American China Policy and the Security of Asia
Robert S. Ross
The major dilemma facing makers of U.S. foreign policy is planning for an uncertain future during a period of strategic optimism. As the Cold War comes to an end, the United States and other nations are turning inward to address social and economic problems deferred during an era of heightened threat perception. As a result, the American Cold War security consensus has eroded. In the absence of a new consensus, it is exceedingly difficult for the United States to pursue its long-term interests; its improved international security encourages attention to immediate concerns such as economics, human rights, and party politics to the exclusion of other important international considerations.
U.S. policy toward China has been particularly subject to these post-Cold War dynamics. The combination of China's violent suppression of its fledgling democracy movement and the diminished Soviet threat has undermined the American consensus for stable U.S.-China relations and has placed human rights in China at the top of the American public's agenda. Because the 1989 Tiananmen massacre was so widely televised, concern about long-term U.S.-China relations receded before the immediate concern for the welfare of Chinese student and for the course of democracy in China.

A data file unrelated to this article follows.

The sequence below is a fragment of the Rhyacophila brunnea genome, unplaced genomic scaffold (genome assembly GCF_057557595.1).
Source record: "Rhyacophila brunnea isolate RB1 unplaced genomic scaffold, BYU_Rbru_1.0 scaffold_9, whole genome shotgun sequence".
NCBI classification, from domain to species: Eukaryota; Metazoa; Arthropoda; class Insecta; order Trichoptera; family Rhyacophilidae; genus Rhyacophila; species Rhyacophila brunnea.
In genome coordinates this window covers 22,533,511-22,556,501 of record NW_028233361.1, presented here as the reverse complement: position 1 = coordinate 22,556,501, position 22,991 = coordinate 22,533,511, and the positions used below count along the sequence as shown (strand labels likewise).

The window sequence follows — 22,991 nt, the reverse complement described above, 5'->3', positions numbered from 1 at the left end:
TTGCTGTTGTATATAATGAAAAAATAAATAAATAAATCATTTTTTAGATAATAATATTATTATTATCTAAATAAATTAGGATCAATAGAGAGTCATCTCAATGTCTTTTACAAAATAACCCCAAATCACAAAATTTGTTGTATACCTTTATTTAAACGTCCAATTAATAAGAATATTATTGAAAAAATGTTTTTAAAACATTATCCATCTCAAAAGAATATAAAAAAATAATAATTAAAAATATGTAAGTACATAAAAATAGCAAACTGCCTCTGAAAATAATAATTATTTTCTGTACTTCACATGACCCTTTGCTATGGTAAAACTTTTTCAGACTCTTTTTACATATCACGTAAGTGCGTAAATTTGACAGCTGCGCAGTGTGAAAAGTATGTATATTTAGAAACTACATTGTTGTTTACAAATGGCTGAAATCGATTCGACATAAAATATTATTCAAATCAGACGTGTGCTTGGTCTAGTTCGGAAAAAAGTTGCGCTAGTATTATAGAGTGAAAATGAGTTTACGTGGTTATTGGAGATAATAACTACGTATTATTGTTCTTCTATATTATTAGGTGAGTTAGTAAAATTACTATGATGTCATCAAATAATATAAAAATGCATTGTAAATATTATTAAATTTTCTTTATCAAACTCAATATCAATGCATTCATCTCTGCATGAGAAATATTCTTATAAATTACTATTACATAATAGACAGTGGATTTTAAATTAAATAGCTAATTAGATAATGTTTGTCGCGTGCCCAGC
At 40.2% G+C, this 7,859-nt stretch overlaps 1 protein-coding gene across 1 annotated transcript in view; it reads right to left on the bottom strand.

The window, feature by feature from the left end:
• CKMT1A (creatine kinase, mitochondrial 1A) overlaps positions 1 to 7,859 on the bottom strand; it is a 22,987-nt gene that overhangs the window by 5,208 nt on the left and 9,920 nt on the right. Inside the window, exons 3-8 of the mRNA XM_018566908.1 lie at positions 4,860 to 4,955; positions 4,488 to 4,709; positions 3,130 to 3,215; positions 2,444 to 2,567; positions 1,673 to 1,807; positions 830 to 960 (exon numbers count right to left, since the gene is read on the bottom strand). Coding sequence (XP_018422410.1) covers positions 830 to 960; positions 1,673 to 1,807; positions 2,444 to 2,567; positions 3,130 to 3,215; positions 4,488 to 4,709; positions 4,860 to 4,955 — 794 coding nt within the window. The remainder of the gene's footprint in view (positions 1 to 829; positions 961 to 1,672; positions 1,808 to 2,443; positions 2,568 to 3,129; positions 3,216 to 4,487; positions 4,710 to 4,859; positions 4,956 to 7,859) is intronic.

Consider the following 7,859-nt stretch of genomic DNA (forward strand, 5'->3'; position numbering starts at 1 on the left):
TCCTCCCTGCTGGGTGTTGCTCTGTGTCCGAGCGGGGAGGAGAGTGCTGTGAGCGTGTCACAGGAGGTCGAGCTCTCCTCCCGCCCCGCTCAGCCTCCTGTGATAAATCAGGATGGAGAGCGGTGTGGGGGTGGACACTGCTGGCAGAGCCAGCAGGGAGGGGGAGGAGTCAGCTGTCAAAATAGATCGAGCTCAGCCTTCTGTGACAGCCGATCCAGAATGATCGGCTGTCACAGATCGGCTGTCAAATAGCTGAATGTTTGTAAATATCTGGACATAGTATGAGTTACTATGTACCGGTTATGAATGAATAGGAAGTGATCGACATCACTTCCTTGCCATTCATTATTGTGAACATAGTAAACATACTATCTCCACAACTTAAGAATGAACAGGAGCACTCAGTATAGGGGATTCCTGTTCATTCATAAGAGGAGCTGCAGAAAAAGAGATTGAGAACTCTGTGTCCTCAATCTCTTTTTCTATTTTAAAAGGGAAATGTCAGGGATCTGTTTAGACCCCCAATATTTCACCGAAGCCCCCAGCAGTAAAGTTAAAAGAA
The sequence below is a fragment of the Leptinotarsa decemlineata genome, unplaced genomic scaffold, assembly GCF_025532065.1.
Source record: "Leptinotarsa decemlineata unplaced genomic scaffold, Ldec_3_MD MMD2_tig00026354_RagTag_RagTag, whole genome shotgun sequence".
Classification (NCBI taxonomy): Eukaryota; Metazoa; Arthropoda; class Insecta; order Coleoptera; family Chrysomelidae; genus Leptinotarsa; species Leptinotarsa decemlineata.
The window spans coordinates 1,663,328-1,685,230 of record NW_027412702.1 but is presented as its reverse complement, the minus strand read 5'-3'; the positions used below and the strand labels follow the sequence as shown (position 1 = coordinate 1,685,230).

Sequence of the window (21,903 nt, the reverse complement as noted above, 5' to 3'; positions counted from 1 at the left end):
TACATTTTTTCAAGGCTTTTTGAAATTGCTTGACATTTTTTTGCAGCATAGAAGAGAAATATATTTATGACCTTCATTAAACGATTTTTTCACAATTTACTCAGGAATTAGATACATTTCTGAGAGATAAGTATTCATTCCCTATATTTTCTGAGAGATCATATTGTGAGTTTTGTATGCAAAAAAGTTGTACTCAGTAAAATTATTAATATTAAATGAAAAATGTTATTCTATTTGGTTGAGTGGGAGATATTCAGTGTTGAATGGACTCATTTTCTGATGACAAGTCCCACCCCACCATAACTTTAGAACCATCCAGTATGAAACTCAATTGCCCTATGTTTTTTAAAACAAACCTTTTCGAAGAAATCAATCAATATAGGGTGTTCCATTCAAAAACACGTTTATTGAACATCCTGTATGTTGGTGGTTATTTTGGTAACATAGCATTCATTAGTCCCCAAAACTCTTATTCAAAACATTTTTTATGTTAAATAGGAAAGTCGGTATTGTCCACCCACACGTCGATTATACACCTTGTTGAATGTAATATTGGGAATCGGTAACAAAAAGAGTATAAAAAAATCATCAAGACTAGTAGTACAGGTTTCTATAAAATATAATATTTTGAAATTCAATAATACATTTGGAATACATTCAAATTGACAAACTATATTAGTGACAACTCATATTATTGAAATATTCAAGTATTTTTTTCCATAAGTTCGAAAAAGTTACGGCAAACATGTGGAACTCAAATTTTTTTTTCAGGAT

As a result, there has been insufficient attention in the media and in the public debate to the importance of the U.S.-China relations to American long-term interests in Asia. Although the end of the Cold War has greatly reduced the threat of global hostilities, the United States maintains important interests in Asia that over the long term are far from secure. And although the Bush Administration has tried to shape its China policy with an eye to U.S. security interests in Asia, the public and Congress have continued to place primary focus on short-term bilateral issues.
In these circumstances, U.S. policy toward China has been subjected to the pressures of domestic politics and public opinion. Bush Administration policymakers, as surprised as most observers were by the dramatic events in Beijing in 1989, had to formulate a new China policy in the midst of unexpected severe and highly politicized domestic criticism. The Administration's response, however, undermined its objective of protecting American interests in stable U.S.-China political relations in the aftermath of the Beijing massacre. Recent changes in U.S.-China relations and in Chinese foreign policy, nevertheless, have created an opportunity for the Bush Administration to promote both democracy in China and a stable security environment in Asia. The Administration should take advantage of this opportunity to fashion a post-Cold War China policy.